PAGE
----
-Al Franken

Dear President Obama, they say your term is over.

So with 340 days left in his Presidency, President Obama is [essentially] being informed that his job here is done, by the very say people who have been trying to make sure he isn’t able to do his job for the past 7 years.  Despite that, truly, it is his constitution obligation to appoint a Supreme Court Justice, and it is the constitutional duty of the Congress to approve or disapprove of any nominations based on their ability to be a judge, not a congressman or woman’s feeling about who the appointee is.

We now have a certain Rafael Eduardo Cruz trying to tell us to leave this SCOTUS spot up to the voters, and let them decide in the coming elections.  My question to his is simple, “Why?”  Why is this guy so hell bent on waiting.  We should know by now a Republican is probably not winning the White House.  Why would we wait to go through the long drawn out process of GOP obstructionism and them refusing to do their job?  Haven’t we simply had enough of this?  The voters already have decided to put President Obama into the White House… TWICE.  I’d say that the voters have already decided.  We voted for Obama knowing that for the next four years he would have the opportunity to fill any SCOTUS vacancies that came up during that time.  This is just simply the kid on the playground who didn’t get picked for kickball trying to say that nobody else can play.

I saw something interesting floating around the internet.  It showed a picture of the Dixie Chicks with the caption, “Remember when speaking out against the President was treasonous?”  During the time of G.W. Bush, this country changed.  A lot of things changed.  Our entire world changed.  I’m not going to argue whether or not G.W. Bush did a good job adapting to this change.  I’m not going to blame G.W. Bush for the actions of a group of Saudis and a hurricane.  The question, however, is was he the right man to handle the job?  You can ask a Democrat or a Republican whether or not the years between 2001 and 2007 were good years for the United States and most of them will agree that they were not.  This question is leaving politics and the President out of it.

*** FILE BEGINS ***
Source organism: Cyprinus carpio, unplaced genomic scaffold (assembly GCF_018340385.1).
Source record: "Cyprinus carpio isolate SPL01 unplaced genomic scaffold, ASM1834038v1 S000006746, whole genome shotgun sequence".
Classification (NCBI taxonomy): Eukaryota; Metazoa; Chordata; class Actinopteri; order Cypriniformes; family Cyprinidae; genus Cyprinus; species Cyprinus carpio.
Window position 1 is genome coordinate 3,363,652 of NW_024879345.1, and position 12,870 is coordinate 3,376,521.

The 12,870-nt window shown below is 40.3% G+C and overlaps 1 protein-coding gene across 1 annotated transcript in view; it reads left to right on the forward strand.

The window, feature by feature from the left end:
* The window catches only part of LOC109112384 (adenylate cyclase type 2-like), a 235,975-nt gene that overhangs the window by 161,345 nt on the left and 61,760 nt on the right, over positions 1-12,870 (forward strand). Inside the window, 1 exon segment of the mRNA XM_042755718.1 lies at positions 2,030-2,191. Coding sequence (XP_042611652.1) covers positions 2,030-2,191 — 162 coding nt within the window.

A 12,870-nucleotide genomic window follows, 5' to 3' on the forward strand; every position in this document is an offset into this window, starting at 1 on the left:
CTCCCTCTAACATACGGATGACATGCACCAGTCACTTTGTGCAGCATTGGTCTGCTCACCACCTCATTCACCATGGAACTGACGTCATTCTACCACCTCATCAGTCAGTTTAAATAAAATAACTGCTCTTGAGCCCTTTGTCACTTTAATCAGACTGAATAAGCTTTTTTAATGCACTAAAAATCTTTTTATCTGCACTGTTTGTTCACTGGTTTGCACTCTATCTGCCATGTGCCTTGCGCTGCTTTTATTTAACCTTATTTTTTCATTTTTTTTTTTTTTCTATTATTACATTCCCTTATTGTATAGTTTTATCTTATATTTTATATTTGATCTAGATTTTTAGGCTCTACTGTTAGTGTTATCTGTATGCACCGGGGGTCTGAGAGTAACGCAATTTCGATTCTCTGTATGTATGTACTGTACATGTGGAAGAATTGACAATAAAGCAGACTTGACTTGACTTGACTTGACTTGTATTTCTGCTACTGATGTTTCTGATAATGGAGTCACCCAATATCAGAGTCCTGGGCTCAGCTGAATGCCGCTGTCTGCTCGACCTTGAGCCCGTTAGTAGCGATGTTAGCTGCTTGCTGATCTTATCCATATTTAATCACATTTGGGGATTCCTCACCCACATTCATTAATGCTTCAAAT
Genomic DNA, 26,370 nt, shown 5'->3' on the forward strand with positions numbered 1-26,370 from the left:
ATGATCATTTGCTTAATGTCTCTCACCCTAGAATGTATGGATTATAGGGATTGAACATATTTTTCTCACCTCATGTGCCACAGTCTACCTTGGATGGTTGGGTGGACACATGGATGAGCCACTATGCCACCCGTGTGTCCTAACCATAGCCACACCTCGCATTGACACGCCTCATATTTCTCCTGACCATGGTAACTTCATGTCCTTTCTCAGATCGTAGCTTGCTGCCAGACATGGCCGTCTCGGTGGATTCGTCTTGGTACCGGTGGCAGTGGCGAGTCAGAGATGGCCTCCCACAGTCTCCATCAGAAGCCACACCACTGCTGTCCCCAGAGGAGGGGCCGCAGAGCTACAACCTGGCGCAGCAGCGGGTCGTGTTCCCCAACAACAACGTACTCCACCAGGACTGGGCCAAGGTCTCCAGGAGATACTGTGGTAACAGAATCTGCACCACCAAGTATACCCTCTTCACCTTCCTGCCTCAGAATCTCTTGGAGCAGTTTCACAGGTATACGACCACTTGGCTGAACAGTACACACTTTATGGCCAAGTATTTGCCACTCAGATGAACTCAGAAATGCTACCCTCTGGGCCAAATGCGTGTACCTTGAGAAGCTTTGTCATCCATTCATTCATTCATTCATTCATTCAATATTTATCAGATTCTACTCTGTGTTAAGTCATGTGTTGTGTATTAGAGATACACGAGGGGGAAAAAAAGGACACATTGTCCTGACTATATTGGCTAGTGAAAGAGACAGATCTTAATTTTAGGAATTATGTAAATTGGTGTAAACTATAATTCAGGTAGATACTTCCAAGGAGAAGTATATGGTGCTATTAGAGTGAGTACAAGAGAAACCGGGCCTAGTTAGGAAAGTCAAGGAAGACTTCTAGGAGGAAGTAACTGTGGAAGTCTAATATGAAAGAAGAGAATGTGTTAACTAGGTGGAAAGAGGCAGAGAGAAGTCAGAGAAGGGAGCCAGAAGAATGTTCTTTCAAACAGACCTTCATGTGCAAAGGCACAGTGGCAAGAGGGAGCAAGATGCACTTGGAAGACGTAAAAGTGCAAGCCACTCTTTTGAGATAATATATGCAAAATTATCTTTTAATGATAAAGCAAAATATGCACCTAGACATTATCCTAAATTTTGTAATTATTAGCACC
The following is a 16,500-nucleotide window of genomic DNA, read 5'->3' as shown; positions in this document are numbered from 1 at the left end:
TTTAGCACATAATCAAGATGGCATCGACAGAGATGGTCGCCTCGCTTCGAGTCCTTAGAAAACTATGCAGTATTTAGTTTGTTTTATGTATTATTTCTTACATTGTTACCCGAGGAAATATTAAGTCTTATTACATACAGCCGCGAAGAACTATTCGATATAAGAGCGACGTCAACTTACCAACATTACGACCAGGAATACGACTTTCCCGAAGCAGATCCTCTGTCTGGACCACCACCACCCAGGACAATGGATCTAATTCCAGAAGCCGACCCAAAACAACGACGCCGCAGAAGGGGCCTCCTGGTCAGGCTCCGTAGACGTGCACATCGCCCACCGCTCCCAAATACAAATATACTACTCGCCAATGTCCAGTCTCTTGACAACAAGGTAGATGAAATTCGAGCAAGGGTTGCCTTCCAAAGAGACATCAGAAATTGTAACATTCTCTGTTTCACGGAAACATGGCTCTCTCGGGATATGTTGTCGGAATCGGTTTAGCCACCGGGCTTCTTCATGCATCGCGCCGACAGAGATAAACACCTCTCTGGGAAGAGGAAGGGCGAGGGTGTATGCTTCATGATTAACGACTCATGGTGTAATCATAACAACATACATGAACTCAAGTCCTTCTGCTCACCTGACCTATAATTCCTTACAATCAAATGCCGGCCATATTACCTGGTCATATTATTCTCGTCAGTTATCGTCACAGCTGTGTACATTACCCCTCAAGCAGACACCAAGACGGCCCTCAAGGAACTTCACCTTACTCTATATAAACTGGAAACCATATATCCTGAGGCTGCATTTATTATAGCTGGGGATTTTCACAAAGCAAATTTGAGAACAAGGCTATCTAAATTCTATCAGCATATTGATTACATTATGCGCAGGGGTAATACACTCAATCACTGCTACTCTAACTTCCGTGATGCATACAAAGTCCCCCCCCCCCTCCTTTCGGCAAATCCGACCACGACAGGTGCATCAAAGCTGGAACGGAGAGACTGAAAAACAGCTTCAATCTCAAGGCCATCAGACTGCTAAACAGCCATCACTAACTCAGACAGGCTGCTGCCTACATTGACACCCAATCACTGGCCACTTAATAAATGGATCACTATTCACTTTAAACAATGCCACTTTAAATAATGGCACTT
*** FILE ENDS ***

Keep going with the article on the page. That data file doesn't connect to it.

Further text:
What do we see now?  We see our elected leaders, many of whom were the same exact leaders who condemned the Dixie Chicks, openly disrespecting a sitting President.  We see somebody who would rather make a mockery of his office by reading Green Eggs and Ham for hours, instead of do his damn job and just vote NO if he feels so inclined.  These same elected leaders bitched and complained when the Democrats filibustered rational things to be against.  The GOP, however, has literally been against every damn piece of legislation that has come there way.  We’ve had members of the GOP opening saying that they’re doing this purely to make Obama look bad.  When he was first elected, you had GOP members saying that they would do everything in their power to make sure he was a one term President.  Why on Earth would somebody try to sabotage this country for 4 years just because they don’t want a certain President?  This is insane!  If they claim to love this country so much, why wouldn’t they do everything in their legal power to push for progress, even if they didn’t have the White House?  You don’t burn the forest down because you’re scared of a single wolf in it.

I will also leave you some brilliant words about the role of the President and the role of the Senate when it comes to nominating Supreme Court Justices from a Mr. Mitch McConnell:

“Any President’s judicial nominees should receive careful consideration.  But after that debate, they deserve a simple up-or-down vote. . . . It’s time to move away from advise and obstruct and get back to advise and consent.  The stakes are high . . . . The Constitution of the United States is at stake.  Article II, Section 2 clearly provides that the President, and the President alone, nominates judges.  The Senate is empowered to give advice and consent.  But my Democratic colleagues want to change the rules.  They want to reinterpret the Constitution to require a supermajority for confirmation.  In effect, they would take away the power to nominate from the President and grant it to a minority of 41 Senators.”  (States News Service, May 19, 2005)